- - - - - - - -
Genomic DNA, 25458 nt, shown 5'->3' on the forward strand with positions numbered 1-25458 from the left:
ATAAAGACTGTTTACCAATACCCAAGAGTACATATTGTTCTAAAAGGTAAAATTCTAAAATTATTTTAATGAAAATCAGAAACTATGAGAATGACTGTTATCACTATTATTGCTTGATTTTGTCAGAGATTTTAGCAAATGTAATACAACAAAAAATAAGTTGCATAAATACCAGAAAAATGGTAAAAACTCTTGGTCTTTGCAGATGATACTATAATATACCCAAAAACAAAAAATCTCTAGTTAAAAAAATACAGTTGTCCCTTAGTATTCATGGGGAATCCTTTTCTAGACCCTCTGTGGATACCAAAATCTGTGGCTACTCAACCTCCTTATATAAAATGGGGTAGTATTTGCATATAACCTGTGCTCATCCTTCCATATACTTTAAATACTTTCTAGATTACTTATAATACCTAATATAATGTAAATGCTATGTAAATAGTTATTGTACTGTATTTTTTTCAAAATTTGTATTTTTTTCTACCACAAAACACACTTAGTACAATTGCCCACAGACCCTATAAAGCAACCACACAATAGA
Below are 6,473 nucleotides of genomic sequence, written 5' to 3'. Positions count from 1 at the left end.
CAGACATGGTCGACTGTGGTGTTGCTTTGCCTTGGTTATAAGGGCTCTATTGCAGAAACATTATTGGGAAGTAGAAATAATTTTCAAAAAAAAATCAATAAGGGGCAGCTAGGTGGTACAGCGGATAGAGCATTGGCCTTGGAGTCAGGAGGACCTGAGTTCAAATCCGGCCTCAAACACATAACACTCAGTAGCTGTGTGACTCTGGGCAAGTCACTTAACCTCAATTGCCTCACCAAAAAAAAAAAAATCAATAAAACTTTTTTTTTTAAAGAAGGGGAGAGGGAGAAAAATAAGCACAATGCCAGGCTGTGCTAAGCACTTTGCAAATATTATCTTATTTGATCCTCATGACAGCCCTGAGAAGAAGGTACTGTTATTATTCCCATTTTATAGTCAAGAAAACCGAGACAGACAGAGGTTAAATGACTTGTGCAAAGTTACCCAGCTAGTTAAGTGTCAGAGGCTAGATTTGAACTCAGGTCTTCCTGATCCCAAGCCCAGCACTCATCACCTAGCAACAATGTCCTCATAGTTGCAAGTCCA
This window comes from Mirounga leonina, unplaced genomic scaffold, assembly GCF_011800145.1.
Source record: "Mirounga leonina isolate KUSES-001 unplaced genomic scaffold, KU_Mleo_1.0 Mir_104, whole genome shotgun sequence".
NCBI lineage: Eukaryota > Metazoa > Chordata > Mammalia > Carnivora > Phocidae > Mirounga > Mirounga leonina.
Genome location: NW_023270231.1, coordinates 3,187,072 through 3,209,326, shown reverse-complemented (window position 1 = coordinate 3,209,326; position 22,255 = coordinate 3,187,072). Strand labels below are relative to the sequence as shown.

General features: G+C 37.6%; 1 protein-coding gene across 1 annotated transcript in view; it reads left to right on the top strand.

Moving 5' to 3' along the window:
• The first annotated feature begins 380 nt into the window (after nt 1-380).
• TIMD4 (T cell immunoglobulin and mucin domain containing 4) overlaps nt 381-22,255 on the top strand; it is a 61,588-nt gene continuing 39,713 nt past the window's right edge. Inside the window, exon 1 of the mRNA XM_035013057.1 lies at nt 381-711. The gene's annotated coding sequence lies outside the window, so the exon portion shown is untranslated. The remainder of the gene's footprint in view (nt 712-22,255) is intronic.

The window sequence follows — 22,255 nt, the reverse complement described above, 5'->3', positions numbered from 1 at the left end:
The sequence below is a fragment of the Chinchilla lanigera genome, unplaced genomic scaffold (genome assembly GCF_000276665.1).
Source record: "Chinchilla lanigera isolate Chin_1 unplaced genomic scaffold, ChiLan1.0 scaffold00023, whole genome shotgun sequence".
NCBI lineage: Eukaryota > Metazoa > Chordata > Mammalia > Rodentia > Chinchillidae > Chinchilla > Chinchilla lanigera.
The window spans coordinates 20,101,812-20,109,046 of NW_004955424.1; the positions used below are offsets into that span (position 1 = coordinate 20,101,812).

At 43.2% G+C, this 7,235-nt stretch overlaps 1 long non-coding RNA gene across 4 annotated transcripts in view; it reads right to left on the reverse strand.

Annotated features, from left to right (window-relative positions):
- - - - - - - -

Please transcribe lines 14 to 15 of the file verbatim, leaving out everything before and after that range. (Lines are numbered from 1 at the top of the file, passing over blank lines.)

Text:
The sequence below is a fragment of the Chinchilla lanigera genome, unplaced genomic scaffold (genome assembly GCF_000276665.1).
Source record: "Chinchilla lanigera isolate Chin_1 unplaced genomic scaffold, ChiLan1.0 scaffold00023, whole genome shotgun sequence".